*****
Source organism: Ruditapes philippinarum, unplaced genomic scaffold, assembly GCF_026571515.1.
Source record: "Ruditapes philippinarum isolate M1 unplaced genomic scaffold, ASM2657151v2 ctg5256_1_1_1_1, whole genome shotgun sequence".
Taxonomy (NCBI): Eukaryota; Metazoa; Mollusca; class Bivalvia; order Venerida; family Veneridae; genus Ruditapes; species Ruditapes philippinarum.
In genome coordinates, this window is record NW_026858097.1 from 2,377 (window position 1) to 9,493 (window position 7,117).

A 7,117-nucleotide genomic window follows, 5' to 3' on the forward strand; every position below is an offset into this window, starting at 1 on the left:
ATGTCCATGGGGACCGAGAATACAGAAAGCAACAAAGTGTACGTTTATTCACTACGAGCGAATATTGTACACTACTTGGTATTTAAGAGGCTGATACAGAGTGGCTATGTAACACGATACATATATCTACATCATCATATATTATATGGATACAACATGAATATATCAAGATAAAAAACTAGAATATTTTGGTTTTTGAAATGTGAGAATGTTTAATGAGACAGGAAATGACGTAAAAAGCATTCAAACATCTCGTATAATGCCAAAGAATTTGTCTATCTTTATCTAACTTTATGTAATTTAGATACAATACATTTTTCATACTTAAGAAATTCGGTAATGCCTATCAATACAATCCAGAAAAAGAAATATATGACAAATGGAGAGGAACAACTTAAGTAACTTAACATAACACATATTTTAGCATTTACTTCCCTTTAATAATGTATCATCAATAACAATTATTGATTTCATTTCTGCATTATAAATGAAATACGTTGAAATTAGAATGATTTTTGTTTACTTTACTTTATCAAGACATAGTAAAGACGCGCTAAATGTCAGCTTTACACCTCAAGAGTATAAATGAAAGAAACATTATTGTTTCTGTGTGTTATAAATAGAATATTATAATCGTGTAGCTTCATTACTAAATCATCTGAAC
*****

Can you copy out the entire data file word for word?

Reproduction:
Source organism: Ruditapes philippinarum, unplaced genomic scaffold, assembly GCF_026571515.1.
Source record: "Ruditapes philippinarum isolate M1 unplaced genomic scaffold, ASM2657151v2 ctg5256_1_1_1_1, whole genome shotgun sequence".
Taxonomy (NCBI): Eukaryota; Metazoa; Mollusca; class Bivalvia; order Venerida; family Veneridae; genus Ruditapes; species Ruditapes philippinarum.
In genome coordinates, this window is record NW_026858097.1 from 2,377 (window position 1) to 9,493 (window position 7,117).

A 7,117-nucleotide genomic window follows, 5' to 3' on the forward strand; every position below is an offset into this window, starting at 1 on the left:
ATGTCCATGGGGACCGAGAATACAGAAAGCAACAAAGTGTACGTTTATTCACTACGAGCGAATATTGTACACTACTTGGTATTTAAGAGGCTGATACAGAGTGGCTATGTAACACGATACATATATCTACATCATCATATATTATATGGATACAACATGAATATATCAAGATAAAAAACTAGAATATTTTGGTTTTTGAAATGTGAGAATGTTTAATGAGACAGGAAATGACGTAAAAAGCATTCAAACATCTCGTATAATGCCAAAGAATTTGTCTATCTTTATCTAACTTTATGTAATTTAGATACAATACATTTTTCATACTTAAGAAATTCGGTAATGCCTATCAATACAATCCAGAAAAAGAAATATATGACAAATGGAGAGGAACAACTTAAGTAACTTAACATAACACATATTTTAGCATTTACTTCCCTTTAATAATGTATCATCAATAACAATTATTGATTTCATTTCTGCATTATAAATGAAATACGTTGAAATTAGAATGATTTTTGTTTACTTTACTTTATCAAGACATAGTAAAGACGCGCTAAATGTCAGCTTTACACCTCAAGAGTATAAATGAAAGAAACATTATTGTTTCTGTGTGTTATAAATAGAATATTATAATCGTGTAGCTTCATTACTAAATCATCTGAAC